Whether you’re a cat breeder or owner, if you have a female cat that is not spayed, it’s possible that you may experience cat pregnancy at some point.
There’s much to consider during the gestation period of your cat, here we look at some of the issues surrounding your pet’s pregnancy, and what you can expect.
Typically, a cat pregnancy lasts just over two months; more specifically between 61 and 72 days in total.
However, for many owners, it can be hard to know when their cat is pregnant, especially if it was not intended. During this time the cat is often referred to as a ‘queen’.
If you suspect your cat might be pregnant, the best action is to take them to your local vets to get her tested. Ultrasounds tends to be used and can be detected from approximately two weeks in to her term.
You may not realize your cat is pregnant until a few weeks into her term, this is because they don’t often show any physical symptoms in the early days.
About 2-3 weeks in to pregnancy, her nipples may become enlarged and tummy bloated, and she may even suffer from vomiting (similar to our version of morning sickness).
Labor and Birth
In the weeks leading up to the labor, try to be at home to help look after your cat. You may notice nesting behavior or physical signs of labor (panting, drop in temperature, engorged nipples) in the lead up to birth.
To be prepared, have a dedicated area in the house that is quiet and warm for the impending litter. Have absorbent pads in a bespoke delivery box with clean towels for cleaning up. You may also need an extra box for the new delivery coming your way!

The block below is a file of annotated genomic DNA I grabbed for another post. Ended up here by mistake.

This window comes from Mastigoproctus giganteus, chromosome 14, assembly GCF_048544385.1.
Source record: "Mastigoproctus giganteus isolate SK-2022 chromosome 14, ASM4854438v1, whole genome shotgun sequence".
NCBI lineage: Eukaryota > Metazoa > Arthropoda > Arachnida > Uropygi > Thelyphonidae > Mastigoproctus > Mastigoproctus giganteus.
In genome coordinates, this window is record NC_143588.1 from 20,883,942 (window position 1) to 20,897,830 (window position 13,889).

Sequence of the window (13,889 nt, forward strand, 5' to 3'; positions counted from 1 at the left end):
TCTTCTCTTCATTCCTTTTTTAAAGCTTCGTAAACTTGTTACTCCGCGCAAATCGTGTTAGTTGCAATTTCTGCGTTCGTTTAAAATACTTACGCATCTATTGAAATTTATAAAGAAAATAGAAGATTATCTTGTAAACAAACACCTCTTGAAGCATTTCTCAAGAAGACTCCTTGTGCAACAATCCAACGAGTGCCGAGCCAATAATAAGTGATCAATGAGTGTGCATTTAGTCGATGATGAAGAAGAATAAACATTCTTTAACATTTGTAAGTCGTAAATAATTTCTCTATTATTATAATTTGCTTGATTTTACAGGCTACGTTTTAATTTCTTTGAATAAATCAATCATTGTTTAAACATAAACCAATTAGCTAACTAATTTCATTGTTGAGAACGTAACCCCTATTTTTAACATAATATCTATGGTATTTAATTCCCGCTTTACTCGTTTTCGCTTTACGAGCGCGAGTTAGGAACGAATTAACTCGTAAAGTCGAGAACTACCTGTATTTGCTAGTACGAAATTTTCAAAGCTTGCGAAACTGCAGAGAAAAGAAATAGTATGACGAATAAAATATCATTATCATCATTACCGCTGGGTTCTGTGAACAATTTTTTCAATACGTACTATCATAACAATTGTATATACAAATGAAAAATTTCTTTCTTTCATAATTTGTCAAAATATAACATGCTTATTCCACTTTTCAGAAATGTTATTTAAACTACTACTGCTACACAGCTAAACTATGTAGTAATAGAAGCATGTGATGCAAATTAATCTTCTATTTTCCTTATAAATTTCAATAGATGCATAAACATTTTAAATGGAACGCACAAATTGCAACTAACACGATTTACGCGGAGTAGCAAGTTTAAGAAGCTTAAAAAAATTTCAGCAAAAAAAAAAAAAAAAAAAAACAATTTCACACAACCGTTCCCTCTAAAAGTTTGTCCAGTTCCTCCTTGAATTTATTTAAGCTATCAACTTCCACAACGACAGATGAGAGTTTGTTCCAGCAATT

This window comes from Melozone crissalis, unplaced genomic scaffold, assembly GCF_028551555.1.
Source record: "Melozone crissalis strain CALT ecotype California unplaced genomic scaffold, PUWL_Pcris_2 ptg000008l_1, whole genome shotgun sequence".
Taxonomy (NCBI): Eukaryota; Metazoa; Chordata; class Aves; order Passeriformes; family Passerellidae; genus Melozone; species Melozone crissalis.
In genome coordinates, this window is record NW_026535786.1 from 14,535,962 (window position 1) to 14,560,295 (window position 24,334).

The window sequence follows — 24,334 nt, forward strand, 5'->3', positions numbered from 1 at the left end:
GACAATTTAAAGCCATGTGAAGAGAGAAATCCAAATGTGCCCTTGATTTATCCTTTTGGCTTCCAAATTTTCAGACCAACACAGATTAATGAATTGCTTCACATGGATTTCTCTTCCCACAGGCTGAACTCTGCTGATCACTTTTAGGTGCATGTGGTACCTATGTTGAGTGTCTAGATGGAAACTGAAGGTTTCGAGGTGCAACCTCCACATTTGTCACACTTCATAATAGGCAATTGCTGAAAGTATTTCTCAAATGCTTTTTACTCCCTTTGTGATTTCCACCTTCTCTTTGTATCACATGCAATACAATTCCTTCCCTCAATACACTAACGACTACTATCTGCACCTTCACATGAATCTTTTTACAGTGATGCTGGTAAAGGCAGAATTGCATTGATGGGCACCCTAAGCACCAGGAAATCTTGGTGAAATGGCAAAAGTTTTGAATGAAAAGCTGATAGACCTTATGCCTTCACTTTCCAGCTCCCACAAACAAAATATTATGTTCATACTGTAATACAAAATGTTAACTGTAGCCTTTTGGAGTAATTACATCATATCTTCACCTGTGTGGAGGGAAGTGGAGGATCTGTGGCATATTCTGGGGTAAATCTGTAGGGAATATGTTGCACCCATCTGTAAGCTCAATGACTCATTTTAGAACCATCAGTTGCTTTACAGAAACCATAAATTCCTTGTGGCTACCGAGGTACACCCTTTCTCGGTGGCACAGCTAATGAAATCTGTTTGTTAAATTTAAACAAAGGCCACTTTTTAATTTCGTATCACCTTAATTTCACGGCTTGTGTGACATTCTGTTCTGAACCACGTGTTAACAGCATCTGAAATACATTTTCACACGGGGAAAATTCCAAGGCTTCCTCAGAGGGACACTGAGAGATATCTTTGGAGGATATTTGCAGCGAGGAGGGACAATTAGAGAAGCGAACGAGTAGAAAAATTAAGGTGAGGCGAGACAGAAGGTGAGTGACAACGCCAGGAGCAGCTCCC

Much like us, queens will undergo contractions and will push as part of the process, this includes the kittens and placenta. Kittens are born within their sacs, which the mother should remove. Only intervene if she is unable to do so. Allow for 10-60 minutes between births and up to about six hours for the complete process.
Your cat’s maternal instinct will kick in and she will car and feed them naturally.
Within 24hours of birth, your cat should be examined by your veterinarian.
Queen litters can vary in size, depending on the age and genetic history of the parents. But, generally speaking, a typical litter is between three and five kittens, usually on the smaller side for first-time mothers.
Cats are very able to give birth to three litters a year, over an average lifetime of 15 years, which means that your kitty could be mum to hundreds of little cats in its lifetime!
If you are actively breeding your cat, you will notice that much like us, cats have fertile periods, also known as ‘being on heat’. This typically happens every three weeks and can last a few or several days. Your cat may be more vocal when they are in heat, and so this cycle can be tracked.
Please note though; female cat should reach adult size before becoming pregnant, this tends to be between 18 and 24 months, any earlier and it may stunt her growth.
Getting your cat Spayed
To eliminate the chances of your cat becoming pregnant, or to sterilize her after birth, you can get her spayed. This is a common procedure that can be undertaken from eight weeks old.
In doing so, the ASPCA advise that your cat will live a longer, happier life and will reap a number of benefits; such as not going in to heat, being less likely to stray and not in risk of certain reproductive diseases. For more information, visit the ASPCA website.
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